Recapping Alabama Governor Robert Bentley's State of the State address

Alabama Attorney General Luther Strange (right) at Gov. Bentley's State of the State address Tuesday night.

Alabama Governor Robert Bentley gave his State of the State speech in Montgomery Tuesday night, and he discussed a variety of topics including the 50th anniversary of the Civil Rights Movement in Birmingham, a proposal to raise teachers' pay and the slain bus driver in Midland City.

Read the full text of Bentley's address.

Bentley spoke to state leaders for nearly 40 minutes and concluded his address by asking those in attendance to show the world what makes the state of Alabama so great.

"50 years ago, the eyes of the world were on Alabama. Lets invite the world to look at Alabama again." Bentley said. "And lets show them a state that works together -- one that innovates and creates economic opportunity for all of its citizens, regardless of color, regardless of gender, regardless of politics -- a place we call all call "Sweet Home Alabama."

Bentley recounts 50 years of change

Gov. Robert Bentley opened his State of the State speech by recalling that the eyes of the world were on Alabama 50 years ago because of the civil rights movement.

He recounted Tuesday night how a Birmingham bomb blast killed four little girls and African-American students were admitted to the University of Alabama over the objections of the governor.

He said Alabama is mindful of its turbulent past, but it's a different state today. He said Alabama's unemployment is at a 4-year low, the state has recruited 26,000 jobs in the last two years, and Alabama will soon be home to a major aircraft assembly plant. He said: "Alabama is our sweet home."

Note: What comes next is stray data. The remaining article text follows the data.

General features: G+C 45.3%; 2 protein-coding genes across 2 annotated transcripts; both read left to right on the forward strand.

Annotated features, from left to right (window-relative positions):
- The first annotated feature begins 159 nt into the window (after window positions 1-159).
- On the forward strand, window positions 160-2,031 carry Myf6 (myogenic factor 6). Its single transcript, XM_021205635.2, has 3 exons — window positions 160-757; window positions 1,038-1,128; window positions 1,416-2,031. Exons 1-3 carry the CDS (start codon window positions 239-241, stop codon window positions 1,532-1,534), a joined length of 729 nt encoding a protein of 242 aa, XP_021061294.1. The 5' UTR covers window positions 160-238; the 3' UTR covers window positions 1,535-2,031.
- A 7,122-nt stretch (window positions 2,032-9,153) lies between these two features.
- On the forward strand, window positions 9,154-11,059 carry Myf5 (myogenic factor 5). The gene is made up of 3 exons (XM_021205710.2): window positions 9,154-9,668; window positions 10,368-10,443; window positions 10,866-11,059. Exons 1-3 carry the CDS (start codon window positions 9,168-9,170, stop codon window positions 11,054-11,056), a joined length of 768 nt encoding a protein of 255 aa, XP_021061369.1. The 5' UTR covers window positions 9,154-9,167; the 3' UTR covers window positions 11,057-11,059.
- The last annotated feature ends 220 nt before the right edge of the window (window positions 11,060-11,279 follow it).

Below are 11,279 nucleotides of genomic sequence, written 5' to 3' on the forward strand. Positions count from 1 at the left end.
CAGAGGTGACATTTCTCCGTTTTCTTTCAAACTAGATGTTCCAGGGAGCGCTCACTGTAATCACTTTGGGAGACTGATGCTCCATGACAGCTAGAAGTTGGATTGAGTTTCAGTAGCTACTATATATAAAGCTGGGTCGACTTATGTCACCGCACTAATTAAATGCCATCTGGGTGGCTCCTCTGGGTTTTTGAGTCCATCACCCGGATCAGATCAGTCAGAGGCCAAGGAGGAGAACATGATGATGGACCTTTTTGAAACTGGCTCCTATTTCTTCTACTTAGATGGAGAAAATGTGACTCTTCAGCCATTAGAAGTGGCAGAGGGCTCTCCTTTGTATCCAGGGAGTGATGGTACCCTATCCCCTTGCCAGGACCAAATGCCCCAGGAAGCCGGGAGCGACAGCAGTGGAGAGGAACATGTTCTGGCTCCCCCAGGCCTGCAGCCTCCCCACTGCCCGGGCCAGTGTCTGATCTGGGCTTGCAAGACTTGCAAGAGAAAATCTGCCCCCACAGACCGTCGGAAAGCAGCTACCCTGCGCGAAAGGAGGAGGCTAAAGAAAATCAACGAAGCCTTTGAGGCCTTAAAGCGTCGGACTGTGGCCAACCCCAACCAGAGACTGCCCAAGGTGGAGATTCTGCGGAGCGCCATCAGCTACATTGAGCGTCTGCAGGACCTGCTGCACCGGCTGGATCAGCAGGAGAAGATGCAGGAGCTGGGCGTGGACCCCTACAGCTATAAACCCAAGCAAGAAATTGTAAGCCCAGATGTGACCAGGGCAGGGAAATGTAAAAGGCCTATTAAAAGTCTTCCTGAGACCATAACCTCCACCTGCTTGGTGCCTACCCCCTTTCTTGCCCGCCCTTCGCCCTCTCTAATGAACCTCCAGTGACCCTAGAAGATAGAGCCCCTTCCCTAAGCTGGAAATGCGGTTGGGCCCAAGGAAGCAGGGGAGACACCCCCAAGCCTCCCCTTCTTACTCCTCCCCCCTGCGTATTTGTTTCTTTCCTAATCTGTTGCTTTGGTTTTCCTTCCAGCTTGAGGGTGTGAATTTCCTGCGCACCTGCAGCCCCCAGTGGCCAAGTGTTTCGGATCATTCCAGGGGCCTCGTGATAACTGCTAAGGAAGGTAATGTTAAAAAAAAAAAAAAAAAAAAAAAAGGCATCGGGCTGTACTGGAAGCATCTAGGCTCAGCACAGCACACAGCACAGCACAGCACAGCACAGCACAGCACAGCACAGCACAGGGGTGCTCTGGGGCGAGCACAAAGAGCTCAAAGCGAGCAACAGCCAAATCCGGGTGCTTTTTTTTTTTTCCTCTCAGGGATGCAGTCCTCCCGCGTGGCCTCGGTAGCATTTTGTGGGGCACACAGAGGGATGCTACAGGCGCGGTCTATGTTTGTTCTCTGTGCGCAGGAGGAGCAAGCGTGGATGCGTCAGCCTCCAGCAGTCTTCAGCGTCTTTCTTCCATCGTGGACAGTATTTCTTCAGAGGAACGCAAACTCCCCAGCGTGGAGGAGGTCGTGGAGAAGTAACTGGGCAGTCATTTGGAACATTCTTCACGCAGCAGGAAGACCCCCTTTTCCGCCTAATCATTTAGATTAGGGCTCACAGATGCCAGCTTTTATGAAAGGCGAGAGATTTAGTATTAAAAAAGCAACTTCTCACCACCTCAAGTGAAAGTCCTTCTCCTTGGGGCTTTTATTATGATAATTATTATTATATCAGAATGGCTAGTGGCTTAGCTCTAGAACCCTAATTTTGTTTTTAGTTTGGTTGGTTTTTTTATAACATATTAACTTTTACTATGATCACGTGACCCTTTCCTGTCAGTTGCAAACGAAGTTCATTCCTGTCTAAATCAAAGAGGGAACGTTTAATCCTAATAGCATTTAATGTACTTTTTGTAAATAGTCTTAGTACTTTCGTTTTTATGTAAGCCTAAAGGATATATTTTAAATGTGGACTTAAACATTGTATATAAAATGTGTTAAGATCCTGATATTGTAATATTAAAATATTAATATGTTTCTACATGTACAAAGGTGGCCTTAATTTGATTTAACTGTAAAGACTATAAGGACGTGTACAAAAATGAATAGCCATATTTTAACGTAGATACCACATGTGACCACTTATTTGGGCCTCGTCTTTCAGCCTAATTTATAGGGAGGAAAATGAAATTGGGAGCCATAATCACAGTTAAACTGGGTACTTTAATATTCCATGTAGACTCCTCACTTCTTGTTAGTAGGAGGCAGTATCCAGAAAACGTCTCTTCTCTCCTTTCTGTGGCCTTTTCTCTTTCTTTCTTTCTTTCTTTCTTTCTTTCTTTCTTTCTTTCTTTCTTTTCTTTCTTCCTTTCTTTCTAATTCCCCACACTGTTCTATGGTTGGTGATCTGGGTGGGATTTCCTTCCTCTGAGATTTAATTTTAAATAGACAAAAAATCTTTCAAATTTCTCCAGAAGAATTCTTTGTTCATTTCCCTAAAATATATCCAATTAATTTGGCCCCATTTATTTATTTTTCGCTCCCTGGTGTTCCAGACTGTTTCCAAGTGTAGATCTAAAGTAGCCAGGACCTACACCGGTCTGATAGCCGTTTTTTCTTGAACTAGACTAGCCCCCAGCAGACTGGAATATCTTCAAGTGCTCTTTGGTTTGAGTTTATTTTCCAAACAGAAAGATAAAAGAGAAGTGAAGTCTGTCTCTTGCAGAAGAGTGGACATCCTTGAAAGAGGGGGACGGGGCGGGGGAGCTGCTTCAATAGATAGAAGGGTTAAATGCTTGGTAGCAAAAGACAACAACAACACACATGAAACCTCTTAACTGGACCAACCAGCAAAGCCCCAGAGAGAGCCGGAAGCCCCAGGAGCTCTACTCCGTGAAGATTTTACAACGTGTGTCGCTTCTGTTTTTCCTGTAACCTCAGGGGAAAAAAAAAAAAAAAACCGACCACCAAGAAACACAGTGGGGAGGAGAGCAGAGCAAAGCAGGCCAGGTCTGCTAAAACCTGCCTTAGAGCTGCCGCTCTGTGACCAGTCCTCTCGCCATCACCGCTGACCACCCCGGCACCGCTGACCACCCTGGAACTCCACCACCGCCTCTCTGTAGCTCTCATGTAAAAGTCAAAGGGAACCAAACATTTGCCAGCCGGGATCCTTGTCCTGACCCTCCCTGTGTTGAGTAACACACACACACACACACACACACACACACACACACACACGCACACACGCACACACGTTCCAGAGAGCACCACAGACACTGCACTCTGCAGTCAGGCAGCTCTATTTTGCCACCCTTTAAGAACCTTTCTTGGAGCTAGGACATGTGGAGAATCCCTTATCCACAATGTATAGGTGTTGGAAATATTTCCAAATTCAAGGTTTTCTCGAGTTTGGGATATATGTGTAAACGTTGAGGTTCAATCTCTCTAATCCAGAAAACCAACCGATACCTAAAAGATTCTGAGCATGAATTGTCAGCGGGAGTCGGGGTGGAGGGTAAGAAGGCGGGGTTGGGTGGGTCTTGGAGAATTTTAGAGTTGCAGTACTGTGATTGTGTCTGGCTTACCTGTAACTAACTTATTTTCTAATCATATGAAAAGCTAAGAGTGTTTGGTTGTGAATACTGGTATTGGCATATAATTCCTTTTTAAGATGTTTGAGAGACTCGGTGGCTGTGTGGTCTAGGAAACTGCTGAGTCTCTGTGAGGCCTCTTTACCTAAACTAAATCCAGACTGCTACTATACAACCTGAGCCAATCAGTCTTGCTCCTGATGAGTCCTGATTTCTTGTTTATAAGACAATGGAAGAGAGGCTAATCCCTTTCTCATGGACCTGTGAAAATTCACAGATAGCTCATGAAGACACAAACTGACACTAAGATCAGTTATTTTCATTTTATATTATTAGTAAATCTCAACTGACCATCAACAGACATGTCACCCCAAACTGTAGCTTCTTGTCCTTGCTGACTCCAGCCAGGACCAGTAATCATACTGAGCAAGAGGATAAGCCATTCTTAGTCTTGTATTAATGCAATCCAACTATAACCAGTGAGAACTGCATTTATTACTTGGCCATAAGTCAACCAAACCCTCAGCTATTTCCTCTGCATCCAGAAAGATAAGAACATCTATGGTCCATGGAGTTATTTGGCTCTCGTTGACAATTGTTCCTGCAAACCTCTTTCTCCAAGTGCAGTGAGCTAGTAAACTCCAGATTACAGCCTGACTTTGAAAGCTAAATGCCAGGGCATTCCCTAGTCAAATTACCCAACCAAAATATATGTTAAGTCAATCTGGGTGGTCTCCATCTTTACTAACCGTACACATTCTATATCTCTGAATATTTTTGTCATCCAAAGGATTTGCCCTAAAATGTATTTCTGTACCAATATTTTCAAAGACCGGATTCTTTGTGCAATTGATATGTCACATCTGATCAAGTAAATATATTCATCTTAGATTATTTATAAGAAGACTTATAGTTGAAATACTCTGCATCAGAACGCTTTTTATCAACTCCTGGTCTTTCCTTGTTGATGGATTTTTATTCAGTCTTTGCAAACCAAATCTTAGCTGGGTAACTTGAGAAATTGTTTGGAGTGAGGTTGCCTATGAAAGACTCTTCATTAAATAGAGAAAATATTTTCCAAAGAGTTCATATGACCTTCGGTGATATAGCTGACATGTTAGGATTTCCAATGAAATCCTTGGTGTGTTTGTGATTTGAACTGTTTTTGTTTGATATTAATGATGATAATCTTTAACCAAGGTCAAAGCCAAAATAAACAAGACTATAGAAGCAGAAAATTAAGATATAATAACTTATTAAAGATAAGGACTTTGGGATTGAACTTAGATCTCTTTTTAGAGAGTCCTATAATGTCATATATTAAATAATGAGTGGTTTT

Bentley proposes teacher raise

After two years of cutting budgets, Gov. Robert Bentley says the state's economy is improving and it's time for new spending in education.

Bentley told legislators in his State of the State speech Tuesday night that he wants to expand Alabama's pre-kindergarten program for 4-year-olds while keeping it voluntary. He also proposed his first pay raise for teachers. It's 2.5%. He did not propose a pay raise for state workers.

The Republican governor endorsed a bill that would give school systems more flexibility in complying with state education law. That sets up Bentley for a fight with the Alabama Education Association, which opposes the bill.

Bentley recognizes school shootings, slain bus driver

Charles Albert Poland Jr. was shot and killed last week in Dale County.

Gov. Robert Bentley paused during his State of the State speech to remember the school students killed in Connecticut in December and the school bus driver shot to death in Midland City last week.

He told legislators Tuesday night that he is working to keep schools and students safe. He says he has asked the state Department of Homeland Security to develop a plan for preventing and responding to active shooters. He says the department has already set up hotline for people to report suspicious activity.

While recognizing the shootings, the Republican governor said he supports protecting the Second Amendment right to bear arms. He did not mention any of the gun rights bills that have been introduced in the new legislative session.